Addiction

Addiction

One of the largest imaging study of the human brain ever conducted is helping researchers understand why some teenagers start smoking or experimenting with drugs and others don’t. NARSAD grantee Mark Bellgrove, Ph.D. Associate Professor, School of Psychology at University of Queensland in Australia, was part of an international team of researchers that discovered a number of previously unknown networks in the brain that provide strong evidence that some teenagers are at higher risk for drug and alcohol experimentation than others because their brains are wired to make them more impulsive. The findings, published online in Nature Neuroscience on April 29, were based on studies of 1,896 14-year-olds whose brains were scanned using functional MRI imaging (fMRI). The scans revealed that diminished activity in a network involving the orbitofrontal cortex in the brain is associated with experimentation with alcohol, cigarettes and illegal drugs in early adolescence.

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Results of research by a team of researchers at Northwestern Feinberg School of Medicine in Chicago were published in Translational Psychiatry on April 17th, showing that a blood test can diagnose depression in teens. This marks the development of a biologically-based diagnostic tool for mental illness, similar to diagnostic tools available for most physical illnesses. Currently, a depression diagnosis in teens relies on a patient’s willingness and capacity to accurately report symptoms and their physician’s subjective observations. A more objective diagnostic tool may lead to earlier diagnoses, thus potentially preventing other risk factors of teen depression including substance abuse, a range of physical illnesses and suicide.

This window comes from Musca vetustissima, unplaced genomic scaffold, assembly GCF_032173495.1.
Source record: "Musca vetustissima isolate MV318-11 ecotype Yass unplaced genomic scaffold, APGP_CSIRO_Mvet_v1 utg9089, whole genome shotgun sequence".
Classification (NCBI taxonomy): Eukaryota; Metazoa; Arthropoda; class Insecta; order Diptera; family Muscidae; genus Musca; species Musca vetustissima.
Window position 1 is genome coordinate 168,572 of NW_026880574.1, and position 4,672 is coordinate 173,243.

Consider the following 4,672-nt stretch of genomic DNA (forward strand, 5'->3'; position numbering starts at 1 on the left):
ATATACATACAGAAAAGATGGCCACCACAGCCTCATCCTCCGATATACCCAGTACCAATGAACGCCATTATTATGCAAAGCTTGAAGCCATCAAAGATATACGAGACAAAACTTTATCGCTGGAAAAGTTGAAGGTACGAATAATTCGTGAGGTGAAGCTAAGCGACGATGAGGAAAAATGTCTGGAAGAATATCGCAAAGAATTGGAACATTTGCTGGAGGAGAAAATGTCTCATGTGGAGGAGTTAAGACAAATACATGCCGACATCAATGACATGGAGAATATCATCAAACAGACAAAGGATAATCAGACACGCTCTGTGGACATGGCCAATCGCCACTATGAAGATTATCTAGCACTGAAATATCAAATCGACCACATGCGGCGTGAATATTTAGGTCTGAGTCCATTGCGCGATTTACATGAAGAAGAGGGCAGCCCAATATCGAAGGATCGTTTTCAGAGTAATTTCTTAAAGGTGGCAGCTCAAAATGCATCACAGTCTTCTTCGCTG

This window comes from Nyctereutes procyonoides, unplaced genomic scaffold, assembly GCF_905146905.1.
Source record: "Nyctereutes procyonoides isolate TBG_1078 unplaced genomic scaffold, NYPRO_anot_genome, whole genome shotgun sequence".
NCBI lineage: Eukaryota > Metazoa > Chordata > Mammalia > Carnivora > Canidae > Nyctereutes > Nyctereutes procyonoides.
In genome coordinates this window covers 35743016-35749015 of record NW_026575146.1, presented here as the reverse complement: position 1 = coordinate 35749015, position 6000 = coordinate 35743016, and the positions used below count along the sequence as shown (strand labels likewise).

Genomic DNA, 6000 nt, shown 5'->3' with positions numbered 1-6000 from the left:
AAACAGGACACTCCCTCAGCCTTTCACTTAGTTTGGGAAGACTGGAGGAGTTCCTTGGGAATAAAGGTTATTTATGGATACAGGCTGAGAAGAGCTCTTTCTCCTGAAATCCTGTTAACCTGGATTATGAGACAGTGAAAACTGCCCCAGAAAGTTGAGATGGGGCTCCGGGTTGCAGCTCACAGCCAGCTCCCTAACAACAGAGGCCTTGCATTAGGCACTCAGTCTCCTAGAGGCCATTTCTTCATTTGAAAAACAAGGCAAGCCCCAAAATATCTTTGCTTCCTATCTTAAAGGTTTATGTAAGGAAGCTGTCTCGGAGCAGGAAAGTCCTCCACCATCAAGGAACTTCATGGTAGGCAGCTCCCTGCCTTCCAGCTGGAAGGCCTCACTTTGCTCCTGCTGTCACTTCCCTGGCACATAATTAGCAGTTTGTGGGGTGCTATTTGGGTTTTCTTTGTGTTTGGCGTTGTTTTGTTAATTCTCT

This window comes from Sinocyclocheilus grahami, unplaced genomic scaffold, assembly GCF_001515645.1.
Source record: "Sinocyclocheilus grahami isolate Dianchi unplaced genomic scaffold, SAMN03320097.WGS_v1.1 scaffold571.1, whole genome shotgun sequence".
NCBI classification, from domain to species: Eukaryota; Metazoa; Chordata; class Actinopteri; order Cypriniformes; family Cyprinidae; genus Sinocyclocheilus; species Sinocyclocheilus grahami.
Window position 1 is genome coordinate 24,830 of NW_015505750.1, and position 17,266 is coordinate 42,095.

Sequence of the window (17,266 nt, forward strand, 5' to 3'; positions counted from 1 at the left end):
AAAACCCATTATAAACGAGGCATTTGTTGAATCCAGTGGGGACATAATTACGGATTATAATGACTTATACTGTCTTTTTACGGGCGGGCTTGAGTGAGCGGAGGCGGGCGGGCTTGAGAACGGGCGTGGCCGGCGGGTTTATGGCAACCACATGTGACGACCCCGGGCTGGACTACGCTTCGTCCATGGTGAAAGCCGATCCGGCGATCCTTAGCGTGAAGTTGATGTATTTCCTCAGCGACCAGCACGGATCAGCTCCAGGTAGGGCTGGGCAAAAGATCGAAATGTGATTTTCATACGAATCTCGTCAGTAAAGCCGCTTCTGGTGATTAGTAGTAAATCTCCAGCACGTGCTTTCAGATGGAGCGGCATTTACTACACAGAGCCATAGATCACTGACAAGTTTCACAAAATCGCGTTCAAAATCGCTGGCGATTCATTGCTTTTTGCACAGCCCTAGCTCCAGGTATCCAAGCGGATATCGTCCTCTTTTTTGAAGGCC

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In Charlie Rose’s opening of the 2nd season of his series “The Brain,” he stated, “It has been said that the brain will be to the 21st century what the atom was to the 20th century.”  This fascinating episode of the well-known PBS show featured a panel of revered scientists, including Foundation Scientific Council Members Nora D. Volkow, M.D . and Nobel Laureate Eric R. Kandel , M.D.

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From The Quarterly, Fall 2011

For people with mood disorders such as bipolar disorder or major depressive disorder─complex, heterogeneous illnesses on their own─having other brain and behavior disorders at the same time is the rule rather than the exception. This concurrence of conditions, called co-morbidity, not only exacerbates symptoms, but also can greatly complicate treatment, making medications less effective or inappropriate. Treating these patients is currently a trial-and-error process.

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